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Empaths in the Epidemic

At the beginning of the COVID-19 pandemic, I had a short, very hard time accepting that life as I knew it was going to change temporarily.

At the beginning of the COVID-19 pandemic, I had a short, very hard time accepting that life as I knew it was going to change temporarily. For the most part, since I work from home editing if I am not on set, I was pretty used to be home all the time. But as an extrovert (and a rather touchy-feely person), the idea of not being able to see and hug my friends whenever I wanted to was torture. The thought of not being able to go to the bar and blow off stream sucked. (Still sucks.) Not being able to go to the movies is really crappy, especially with some of the releases that were scheduled for this summer: they really need to be seen in a surround sound environment!

What’s been most interesting during this time is the emotional and mental changes that can be noted happening throughout all of our society, and that I have experienced myself. I consider myself a Highly Sensitive Person (HSP). For those unfamiliar with the term, it means that I tend to pick up on “vibes” and internalize them.

So, if that’s the case, everyone who is an HSP must be going through a ridiculously hard time. Especially our friends on the frontline: healthcare workers, grocery store workers, various armed service members, and our government representatives. Don’t forget that during this time of crisis, they must put aside any emotional and mental needs per se to take care of the rest of the population.

But when you feel every emotion and every heartache of the people you’re closest to during this time, how do you “filter out” what emotions are yours and what’s not? How do you use this time to your advantage and not succumb to the spiral of what feels like insanity?

I, like everyone else, have been dealing with these questions and these struggles. As we enter summer, things feel and seem lighter. But knowing that there are other spikes of disease around the corner and knowing that there will most likely be more, but smaller, restrictions put in place in the future… what do we do to steel our minds and hearts against the unknowable future?

Below, I’ve put together a few things I have learned and used to help me weather these changes as an HSP.

  1. Routines

  2. Friendship

  3. Meditation

  4. Boundaries

  5. Reading

#1 Routines

Routines (or rituals, as I prefer to call them) are part of what keeps us grounded. Consistently choosing not to follow routines you have set up, even if it is as simple as how you get ready for bed or prepare yourself in the morning, will do more harm than good. Maintaining some semblance of normalcy within your own personal space is absolutely key to keeping your head above water, and subsequently being able to help others if you so desire

#2 Friendship

Our closest family and friends are going to be lighthouses in these perilous waters. Keep in touch with them as best you can, whether it’s through text, calls, Zoom, carrier pigeons, whatever you need to do to not lose those connections. Because you don’t know when they need you to be their lighthouse, and sometimes people don’t tell others when they need help. Make it as easy as possible to let them know that they are in your corner.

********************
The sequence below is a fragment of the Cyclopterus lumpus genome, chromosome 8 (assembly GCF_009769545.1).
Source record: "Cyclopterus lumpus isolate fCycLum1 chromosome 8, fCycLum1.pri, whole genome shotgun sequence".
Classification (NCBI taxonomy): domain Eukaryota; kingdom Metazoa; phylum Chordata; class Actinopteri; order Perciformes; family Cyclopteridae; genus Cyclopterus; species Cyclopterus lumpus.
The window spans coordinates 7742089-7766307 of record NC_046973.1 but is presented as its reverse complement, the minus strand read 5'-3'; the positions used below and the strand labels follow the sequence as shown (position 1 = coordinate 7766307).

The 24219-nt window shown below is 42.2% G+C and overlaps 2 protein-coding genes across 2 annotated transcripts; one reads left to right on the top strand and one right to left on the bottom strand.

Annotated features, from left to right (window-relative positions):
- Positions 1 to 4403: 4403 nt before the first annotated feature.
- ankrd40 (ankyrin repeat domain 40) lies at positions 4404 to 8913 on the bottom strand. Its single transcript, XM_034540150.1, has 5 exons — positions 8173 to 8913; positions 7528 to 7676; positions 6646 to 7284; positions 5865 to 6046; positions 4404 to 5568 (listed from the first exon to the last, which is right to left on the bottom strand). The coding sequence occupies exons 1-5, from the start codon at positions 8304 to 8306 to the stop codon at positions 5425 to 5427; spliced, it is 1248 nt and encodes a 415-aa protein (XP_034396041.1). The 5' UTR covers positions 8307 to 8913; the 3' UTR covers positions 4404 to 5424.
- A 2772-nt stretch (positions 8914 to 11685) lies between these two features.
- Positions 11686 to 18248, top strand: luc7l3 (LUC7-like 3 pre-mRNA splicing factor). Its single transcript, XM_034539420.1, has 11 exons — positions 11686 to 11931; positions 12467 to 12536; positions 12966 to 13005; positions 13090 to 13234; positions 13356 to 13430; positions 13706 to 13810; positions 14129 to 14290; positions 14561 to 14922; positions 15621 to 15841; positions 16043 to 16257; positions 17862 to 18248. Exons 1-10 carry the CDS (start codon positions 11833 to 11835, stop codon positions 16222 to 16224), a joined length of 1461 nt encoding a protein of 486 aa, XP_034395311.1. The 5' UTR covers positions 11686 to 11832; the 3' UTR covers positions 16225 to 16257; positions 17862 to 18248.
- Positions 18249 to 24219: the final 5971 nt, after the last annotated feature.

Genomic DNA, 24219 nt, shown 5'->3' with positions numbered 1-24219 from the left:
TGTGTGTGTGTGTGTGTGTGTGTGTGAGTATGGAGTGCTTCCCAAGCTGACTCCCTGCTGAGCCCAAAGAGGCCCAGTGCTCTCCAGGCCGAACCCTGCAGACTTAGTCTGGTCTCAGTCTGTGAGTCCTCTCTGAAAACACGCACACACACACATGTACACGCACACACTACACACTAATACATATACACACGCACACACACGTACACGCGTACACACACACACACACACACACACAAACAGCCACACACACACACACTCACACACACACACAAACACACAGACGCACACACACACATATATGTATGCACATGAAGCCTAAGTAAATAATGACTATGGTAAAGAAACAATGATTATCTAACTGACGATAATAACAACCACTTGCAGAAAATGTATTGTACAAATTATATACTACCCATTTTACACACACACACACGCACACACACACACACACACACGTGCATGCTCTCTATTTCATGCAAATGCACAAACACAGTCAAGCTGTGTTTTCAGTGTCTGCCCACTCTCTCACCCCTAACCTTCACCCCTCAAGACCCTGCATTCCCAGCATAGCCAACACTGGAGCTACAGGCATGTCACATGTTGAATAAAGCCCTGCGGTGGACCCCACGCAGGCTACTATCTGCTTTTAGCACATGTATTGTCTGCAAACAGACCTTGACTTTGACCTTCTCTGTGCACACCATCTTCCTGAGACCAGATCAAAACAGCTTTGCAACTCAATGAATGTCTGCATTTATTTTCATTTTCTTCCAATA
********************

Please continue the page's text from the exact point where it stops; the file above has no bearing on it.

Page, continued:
#3 Meditation

Now is the time to embrace your own mind. Now is the time to ask yourself what you want from this life, what values you hold most dear, what experiences you want to have. Meditation is a good way to get to know yourself. Start off small: do 5 - 10 minutes a day, every other day, but get in the habit of making it another “ritual”, even if it’s only on Mondays, Wednesdays, and Fridays. Respecting what you need to do in order to “feel like yourself” is half the battle! Which leads me to my next tip:

#4 Boundaries

Especially if you work at home, it is massively important to set up boundaries where you can between work/school and home life. When suddenly your entire world fits in the size of a small apartment or within the confines of your large suburban home, it’s all still at home. If you’re expected to work 40 hours a week, and your boss texts you asking you to do something, figure out if it is vital to the operations of the business. If it is not, you need to find a way to tell them that you’re “off the clock”. This article from Melody Wilding does a great job explaining how to maintain boundaries and reposition refusals to look more like commitment to better performance!

#5 Reading

Guys - I make content for a living. But even I get tired of sitting in front of the TV or computer (or phone) watching TV. Sometimes it’s a good idea to get your stories told to you in a different medium. During this pandemic, I’ve been reading a lot more. Not just books, but also short stories, poetry, academic articles. Some of my favorite short-form reading is actually from WeTransfer’s WePresent series. There you’ll find stories about unexpected creativity, ranging from spotlights on relatively famous creatives like Christian Louboutin to exploring relatively rising artists like Delphine Desane. And if reading doesn’t do it for you, check out these 12 museums that have parts of their collection available online for tourists to peruse. (I’m fond of the Uffizi myself!)

Mainly, the things that this pandemic has shown me is that health, be it physical or mental, is fleeting if we chose to ignore it. At the end of the day, taking care of yourself begins and ends with you. You have the power to overcome any obstacle in your way. Don’t let this time go to waste. Use it to sharpen your sword, and grow your relationships. USe it to dream, lay plans, and practice self-care. Be safe. Be smart. Be wise. And be brave! We will all come through this, together.



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